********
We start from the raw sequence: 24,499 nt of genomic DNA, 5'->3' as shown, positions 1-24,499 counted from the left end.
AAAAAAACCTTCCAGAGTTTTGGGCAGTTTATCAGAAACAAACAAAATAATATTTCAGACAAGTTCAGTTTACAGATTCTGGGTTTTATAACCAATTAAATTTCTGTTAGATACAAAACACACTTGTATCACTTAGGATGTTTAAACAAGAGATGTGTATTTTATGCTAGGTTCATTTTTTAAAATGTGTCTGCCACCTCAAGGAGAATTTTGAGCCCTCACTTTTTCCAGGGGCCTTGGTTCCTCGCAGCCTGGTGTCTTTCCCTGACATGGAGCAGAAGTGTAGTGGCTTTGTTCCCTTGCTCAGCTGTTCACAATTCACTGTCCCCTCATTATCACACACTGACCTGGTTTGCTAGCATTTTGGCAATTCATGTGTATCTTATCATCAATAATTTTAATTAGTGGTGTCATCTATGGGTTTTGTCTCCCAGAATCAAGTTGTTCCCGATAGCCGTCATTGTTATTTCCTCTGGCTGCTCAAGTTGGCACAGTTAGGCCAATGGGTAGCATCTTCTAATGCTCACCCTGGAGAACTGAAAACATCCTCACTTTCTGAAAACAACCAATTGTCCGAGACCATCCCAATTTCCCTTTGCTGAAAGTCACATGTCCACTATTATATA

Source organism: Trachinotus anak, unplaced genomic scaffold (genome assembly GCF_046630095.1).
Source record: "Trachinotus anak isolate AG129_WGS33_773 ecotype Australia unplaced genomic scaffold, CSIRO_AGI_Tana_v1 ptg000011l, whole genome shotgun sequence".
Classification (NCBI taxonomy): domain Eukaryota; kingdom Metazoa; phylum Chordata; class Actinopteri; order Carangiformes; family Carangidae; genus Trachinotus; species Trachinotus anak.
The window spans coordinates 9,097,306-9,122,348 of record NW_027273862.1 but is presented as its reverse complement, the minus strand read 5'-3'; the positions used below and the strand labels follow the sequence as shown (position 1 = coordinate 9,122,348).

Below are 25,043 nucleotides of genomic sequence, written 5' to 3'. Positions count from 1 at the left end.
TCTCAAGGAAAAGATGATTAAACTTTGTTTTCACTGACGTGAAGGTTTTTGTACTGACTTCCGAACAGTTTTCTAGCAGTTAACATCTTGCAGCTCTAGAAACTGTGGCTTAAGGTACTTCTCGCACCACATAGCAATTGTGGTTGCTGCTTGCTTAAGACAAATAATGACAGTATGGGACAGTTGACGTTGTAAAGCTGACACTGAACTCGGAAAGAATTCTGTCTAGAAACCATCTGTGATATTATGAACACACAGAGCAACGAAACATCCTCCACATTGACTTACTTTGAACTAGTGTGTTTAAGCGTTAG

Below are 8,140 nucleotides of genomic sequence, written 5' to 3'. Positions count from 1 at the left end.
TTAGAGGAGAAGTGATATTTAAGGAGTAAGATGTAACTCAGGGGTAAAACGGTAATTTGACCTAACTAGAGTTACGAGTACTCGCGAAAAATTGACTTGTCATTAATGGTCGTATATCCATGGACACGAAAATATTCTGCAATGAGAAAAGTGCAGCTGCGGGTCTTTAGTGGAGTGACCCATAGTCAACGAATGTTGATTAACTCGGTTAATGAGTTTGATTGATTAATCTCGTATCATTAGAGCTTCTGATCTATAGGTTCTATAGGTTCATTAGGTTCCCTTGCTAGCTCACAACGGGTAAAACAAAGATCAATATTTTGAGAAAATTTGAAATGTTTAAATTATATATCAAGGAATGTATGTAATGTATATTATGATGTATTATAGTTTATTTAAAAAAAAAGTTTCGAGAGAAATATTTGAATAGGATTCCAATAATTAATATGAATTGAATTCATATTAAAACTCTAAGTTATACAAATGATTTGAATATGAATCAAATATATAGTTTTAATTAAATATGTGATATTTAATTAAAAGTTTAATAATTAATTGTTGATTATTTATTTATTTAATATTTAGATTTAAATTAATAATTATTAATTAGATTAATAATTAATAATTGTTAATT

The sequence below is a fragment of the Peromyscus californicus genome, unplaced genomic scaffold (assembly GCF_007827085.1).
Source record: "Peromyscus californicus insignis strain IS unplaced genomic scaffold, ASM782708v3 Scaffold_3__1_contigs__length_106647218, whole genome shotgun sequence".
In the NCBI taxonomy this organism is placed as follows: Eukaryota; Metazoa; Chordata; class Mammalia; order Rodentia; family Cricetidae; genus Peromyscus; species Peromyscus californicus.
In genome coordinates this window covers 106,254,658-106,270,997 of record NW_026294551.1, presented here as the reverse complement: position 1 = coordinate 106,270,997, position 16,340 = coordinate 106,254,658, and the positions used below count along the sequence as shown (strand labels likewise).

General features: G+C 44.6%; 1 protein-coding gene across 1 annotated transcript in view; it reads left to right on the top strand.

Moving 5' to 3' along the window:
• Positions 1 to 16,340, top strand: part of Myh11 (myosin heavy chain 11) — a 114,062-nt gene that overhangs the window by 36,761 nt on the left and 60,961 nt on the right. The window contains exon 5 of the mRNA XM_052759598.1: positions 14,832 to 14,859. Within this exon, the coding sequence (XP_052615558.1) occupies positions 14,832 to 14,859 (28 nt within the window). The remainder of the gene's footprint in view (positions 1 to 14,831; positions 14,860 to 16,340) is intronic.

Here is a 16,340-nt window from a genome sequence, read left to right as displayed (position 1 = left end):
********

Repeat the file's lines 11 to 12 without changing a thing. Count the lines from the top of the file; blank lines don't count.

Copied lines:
The sequence below is a fragment of the Peromyscus californicus genome, unplaced genomic scaffold (assembly GCF_007827085.1).
Source record: "Peromyscus californicus insignis strain IS unplaced genomic scaffold, ASM782708v3 Scaffold_3__1_contigs__length_106647218, whole genome shotgun sequence".